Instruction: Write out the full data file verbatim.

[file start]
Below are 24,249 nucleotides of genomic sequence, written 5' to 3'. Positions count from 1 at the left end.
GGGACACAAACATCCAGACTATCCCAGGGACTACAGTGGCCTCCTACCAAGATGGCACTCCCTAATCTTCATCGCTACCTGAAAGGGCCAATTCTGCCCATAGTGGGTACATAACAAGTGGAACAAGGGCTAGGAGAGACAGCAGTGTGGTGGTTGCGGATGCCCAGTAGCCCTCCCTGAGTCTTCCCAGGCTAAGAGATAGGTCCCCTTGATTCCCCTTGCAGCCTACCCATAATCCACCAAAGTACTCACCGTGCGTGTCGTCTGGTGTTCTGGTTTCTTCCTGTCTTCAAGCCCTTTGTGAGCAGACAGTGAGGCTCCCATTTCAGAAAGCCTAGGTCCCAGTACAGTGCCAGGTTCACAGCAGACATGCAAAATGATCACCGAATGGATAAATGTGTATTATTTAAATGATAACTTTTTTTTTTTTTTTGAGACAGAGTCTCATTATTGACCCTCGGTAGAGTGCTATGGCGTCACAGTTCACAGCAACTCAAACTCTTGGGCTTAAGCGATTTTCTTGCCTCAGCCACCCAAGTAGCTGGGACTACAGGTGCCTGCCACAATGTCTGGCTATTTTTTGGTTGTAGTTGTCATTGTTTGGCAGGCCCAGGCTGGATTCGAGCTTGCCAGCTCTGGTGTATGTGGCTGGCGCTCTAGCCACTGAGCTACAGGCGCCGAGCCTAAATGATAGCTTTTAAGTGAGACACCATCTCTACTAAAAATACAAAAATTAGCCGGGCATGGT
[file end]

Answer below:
Below are 24,249 nucleotides of genomic sequence, written 5' to 3'. Positions count from 1 at the left end.
GGGACACAAACATCCAGACTATCCCAGGGACTACAGTGGCCTCCTACCAAGATGGCACTCCCTAATCTTCATCGCTACCTGAAAGGGCCAATTCTGCCCATAGTGGGTACATAACAAGTGGAACAAGGGCTAGGAGAGACAGCAGTGTGGTGGTTGCGGATGCCCAGTAGCCCTCCCTGAGTCTTCCCAGGCTAAGAGATAGGTCCCCTTGATTCCCCTTGCAGCCTACCCATAATCCACCAAAGTACTCACCGTGCGTGTCGTCTGGTGTTCTGGTTTCTTCCTGTCTTCAAGCCCTTTGTGAGCAGACAGTGAGGCTCCCATTTCAGAAAGCCTAGGTCCCAGTACAGTGCCAGGTTCACAGCAGACATGCAAAATGATCACCGAATGGATAAATGTGTATTATTTAAATGATAACTTTTTTTTTTTTTTTGAGACAGAGTCTCATTATTGACCCTCGGTAGAGTGCTATGGCGTCACAGTTCACAGCAACTCAAACTCTTGGGCTTAAGCGATTTTCTTGCCTCAGCCACCCAAGTAGCTGGGACTACAGGTGCCTGCCACAATGTCTGGCTATTTTTTGGTTGTAGTTGTCATTGTTTGGCAGGCCCAGGCTGGATTCGAGCTTGCCAGCTCTGGTGTATGTGGCTGGCGCTCTAGCCACTGAGCTACAGGCGCCGAGCCTAAATGATAGCTTTTAAGTGAGACACCATCTCTACTAAAAATACAAAAATTAGCCGGGCATGGT